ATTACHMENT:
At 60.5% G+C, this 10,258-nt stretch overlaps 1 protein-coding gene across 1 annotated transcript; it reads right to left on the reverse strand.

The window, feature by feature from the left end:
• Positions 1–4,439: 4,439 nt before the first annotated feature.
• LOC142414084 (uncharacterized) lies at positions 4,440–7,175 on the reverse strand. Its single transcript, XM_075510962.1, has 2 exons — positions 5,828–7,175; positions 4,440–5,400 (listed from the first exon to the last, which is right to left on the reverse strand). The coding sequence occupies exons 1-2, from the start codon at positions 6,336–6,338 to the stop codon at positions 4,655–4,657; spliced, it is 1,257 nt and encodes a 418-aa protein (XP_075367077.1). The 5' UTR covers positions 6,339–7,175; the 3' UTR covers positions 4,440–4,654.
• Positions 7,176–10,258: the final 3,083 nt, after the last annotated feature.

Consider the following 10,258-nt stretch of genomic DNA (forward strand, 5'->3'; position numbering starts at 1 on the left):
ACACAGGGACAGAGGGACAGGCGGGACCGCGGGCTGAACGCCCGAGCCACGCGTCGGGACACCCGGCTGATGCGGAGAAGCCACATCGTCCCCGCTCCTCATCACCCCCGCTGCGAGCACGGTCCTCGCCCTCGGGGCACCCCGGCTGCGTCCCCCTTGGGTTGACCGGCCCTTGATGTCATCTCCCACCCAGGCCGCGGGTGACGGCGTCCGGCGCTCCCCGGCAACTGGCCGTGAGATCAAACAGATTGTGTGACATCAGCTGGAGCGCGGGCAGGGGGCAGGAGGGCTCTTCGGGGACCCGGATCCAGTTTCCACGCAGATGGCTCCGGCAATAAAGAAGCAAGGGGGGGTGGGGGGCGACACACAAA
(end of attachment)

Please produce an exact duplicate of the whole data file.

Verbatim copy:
At 60.5% G+C, this 10,258-nt stretch overlaps 1 protein-coding gene across 1 annotated transcript; it reads right to left on the reverse strand.

The window, feature by feature from the left end:
• Positions 1–4,439: 4,439 nt before the first annotated feature.
• LOC142414084 (uncharacterized) lies at positions 4,440–7,175 on the reverse strand. Its single transcript, XM_075510962.1, has 2 exons — positions 5,828–7,175; positions 4,440–5,400 (listed from the first exon to the last, which is right to left on the reverse strand). The coding sequence occupies exons 1-2, from the start codon at positions 6,336–6,338 to the stop codon at positions 4,655–4,657; spliced, it is 1,257 nt and encodes a 418-aa protein (XP_075367077.1). The 5' UTR covers positions 6,339–7,175; the 3' UTR covers positions 4,440–4,654.
• Positions 7,176–10,258: the final 3,083 nt, after the last annotated feature.

Consider the following 10,258-nt stretch of genomic DNA (forward strand, 5'->3'; position numbering starts at 1 on the left):
ACACAGGGACAGAGGGACAGGCGGGACCGCGGGCTGAACGCCCGAGCCACGCGTCGGGACACCCGGCTGATGCGGAGAAGCCACATCGTCCCCGCTCCTCATCACCCCCGCTGCGAGCACGGTCCTCGCCCTCGGGGCACCCCGGCTGCGTCCCCCTTGGGTTGACCGGCCCTTGATGTCATCTCCCACCCAGGCCGCGGGTGACGGCGTCCGGCGCTCCCCGGCAACTGGCCGTGAGATCAAACAGATTGTGTGACATCAGCTGGAGCGCGGGCAGGGGGCAGGAGGGCTCTTCGGGGACCCGGATCCAGTTTCCACGCAGATGGCTCCGGCAATAAAGAAGCAAGGGGGGGTGGGGGGCGACACACAAA